Magnesium chloride, which the state uses in
combination with salt to remove snow from the roads, is highly corrosive. And that\’s led to an epidemic of rusted out undercarriages and brake lines.
Rep. Pam Sawyer, R-Bolton, is supporting a bill that that would require the state Department of Transportation to analyze the corrosive effects of chemical road treatments on vehicles, roads and bridges and the environment. The legislature\’s transportation committee will hold a hearing on the measure, Raised Bill 5288, on Friday.
\”What we\’re hearing from mechanics is, they are replacing brake lines every three years or less,\’\’ Sawyer said. The corrosion is taking a toll on emergency vehicles, school buses, commercial trucks and private passenger vehicles, she said.
According to a report issued last month by the non-partisan Office of Legislative Research, the DOT uses liquid magnesium chloride to wet the salt it applies to roads during snowstorms. \”DOT is aware of the chemical’s effect on vehicles, but says chloride salts are currently the most effective and economical material for maintaining safe winter roads, and that the benefits of a chloride-based snow and ice program for motorists’ safety and the efficient flow of traffic far outweigh the increased risk of corrosion,\’\’ the report states.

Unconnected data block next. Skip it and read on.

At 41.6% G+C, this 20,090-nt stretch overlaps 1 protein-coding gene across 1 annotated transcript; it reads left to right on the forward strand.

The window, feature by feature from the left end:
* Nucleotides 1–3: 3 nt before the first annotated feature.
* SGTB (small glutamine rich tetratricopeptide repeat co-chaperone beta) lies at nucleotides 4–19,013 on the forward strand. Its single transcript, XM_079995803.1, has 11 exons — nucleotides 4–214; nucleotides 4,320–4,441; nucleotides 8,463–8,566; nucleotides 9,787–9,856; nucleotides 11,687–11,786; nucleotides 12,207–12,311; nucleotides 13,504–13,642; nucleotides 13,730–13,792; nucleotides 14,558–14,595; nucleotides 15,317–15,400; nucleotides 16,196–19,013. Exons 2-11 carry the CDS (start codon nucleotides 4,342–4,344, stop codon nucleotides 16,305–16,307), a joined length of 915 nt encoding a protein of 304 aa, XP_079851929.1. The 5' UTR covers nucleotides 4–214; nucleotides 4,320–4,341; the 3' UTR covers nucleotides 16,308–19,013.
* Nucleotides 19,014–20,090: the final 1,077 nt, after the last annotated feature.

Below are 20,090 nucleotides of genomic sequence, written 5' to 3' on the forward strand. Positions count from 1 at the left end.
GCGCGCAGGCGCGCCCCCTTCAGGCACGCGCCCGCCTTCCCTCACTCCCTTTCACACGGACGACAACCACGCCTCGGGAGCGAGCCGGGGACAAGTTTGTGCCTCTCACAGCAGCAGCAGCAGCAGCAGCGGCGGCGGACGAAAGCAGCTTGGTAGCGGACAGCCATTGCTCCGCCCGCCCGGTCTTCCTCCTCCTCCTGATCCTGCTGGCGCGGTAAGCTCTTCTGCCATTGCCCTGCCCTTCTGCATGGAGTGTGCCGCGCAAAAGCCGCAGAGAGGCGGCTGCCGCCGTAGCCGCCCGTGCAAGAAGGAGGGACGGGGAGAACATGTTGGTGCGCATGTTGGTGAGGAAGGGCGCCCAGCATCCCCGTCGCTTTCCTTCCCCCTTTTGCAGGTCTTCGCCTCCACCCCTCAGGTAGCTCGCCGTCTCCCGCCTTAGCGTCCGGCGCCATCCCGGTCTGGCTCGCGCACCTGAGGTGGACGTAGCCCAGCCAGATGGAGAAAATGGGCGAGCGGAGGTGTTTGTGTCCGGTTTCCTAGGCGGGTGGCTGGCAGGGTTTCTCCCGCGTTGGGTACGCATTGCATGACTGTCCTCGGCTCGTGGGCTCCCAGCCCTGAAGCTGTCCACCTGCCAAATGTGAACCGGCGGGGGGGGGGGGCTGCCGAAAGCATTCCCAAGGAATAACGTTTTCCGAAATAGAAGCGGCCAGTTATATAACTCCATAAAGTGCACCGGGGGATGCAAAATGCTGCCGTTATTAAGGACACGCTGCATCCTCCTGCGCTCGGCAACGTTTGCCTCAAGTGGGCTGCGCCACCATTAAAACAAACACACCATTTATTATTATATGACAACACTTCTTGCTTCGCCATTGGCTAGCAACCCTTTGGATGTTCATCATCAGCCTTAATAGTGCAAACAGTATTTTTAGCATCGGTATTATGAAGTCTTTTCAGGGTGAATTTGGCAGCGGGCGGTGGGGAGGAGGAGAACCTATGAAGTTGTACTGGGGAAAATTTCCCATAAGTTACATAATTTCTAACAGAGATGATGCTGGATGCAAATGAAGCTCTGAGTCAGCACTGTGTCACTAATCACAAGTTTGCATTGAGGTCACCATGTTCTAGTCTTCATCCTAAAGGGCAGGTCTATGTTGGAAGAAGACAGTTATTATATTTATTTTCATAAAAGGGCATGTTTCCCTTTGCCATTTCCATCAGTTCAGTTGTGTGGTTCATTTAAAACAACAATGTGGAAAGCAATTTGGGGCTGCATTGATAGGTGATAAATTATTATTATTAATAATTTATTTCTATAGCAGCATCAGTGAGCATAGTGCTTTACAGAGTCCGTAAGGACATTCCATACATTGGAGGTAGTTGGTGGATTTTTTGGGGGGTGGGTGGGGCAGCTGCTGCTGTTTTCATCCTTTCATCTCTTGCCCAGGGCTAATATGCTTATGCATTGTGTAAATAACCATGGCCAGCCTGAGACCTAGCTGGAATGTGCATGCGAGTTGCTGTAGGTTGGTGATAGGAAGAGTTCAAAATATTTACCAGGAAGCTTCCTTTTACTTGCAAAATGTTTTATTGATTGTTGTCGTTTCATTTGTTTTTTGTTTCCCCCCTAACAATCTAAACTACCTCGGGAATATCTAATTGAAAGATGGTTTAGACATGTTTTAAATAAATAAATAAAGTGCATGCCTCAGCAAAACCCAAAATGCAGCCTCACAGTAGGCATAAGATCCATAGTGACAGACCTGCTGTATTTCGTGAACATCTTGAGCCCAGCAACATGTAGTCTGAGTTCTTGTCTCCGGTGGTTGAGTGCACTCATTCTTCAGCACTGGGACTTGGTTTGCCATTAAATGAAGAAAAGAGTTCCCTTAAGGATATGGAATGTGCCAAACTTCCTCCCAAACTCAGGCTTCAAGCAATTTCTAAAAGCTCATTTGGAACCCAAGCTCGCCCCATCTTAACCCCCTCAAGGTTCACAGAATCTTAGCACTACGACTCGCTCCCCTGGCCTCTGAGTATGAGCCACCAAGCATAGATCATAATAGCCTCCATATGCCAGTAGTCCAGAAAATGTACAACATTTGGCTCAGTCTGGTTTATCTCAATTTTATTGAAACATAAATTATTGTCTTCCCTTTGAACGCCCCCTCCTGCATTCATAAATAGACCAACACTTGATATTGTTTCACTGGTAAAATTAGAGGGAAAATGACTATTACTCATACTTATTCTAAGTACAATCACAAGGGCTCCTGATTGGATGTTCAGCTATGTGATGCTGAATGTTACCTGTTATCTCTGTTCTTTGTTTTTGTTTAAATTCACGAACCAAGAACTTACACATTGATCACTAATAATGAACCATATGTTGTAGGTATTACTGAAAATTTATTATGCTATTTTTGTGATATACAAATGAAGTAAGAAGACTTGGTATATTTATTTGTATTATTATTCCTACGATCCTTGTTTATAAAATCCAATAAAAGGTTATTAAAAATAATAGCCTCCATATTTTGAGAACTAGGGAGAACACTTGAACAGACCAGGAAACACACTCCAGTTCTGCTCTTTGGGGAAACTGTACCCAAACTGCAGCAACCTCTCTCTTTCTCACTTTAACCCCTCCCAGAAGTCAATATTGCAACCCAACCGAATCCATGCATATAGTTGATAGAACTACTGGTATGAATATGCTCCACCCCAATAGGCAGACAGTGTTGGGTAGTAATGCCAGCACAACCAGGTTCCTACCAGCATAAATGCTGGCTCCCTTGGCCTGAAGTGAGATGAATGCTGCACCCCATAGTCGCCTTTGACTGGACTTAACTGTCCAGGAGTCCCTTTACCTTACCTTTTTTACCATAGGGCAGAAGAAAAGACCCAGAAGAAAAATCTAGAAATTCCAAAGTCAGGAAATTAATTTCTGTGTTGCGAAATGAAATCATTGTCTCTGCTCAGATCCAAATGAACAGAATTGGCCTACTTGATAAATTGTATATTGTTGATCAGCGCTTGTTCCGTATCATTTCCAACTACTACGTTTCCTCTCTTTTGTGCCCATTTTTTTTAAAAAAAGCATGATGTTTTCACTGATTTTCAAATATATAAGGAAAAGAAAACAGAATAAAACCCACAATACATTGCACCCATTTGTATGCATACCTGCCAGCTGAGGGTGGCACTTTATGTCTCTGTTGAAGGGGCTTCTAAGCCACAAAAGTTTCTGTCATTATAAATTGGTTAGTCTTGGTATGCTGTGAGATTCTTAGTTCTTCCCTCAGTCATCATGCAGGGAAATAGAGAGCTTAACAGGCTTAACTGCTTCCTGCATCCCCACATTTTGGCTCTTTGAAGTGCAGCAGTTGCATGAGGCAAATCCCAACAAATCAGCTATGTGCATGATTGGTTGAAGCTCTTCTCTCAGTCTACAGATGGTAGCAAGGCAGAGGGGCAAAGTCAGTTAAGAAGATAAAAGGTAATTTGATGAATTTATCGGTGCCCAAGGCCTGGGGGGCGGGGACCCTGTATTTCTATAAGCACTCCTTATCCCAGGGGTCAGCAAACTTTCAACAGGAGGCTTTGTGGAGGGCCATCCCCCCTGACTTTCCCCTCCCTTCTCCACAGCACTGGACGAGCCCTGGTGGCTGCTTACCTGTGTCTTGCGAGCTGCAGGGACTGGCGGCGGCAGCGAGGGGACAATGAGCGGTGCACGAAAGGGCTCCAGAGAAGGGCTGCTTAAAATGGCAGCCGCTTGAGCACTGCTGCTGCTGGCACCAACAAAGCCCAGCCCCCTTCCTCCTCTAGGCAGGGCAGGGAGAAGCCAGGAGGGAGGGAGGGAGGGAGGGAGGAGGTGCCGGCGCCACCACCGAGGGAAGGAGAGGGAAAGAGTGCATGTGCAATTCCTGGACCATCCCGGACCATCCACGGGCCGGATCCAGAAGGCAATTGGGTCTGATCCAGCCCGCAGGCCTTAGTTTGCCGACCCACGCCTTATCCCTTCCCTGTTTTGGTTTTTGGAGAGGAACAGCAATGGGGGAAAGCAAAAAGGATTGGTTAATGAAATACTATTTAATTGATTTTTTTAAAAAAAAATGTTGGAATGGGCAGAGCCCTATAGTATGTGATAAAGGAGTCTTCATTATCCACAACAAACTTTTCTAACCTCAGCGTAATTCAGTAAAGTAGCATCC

The DOT used to use a mix of sand and salt, but switched to liquid chemicals and salt in 2006. The change was prompted by a National Transportation Safety Board investigation of
a January 2003 crash on I-95 that killed four people. The NTSB concluded that the state’s inadequate roadway treatment contributed to the crash, the ORL report states.
Initially, the department included a rust-inhibitor in its winter road treatment formula, but it discontinued it in 2007, due largely to concerns about its impact on nearby waterways.
Sawyer said she would like to see the DOT look at what Colorado and Maine have done with regard to road chemicals. \”Maybe [they] found a better balance,\’\’ she said.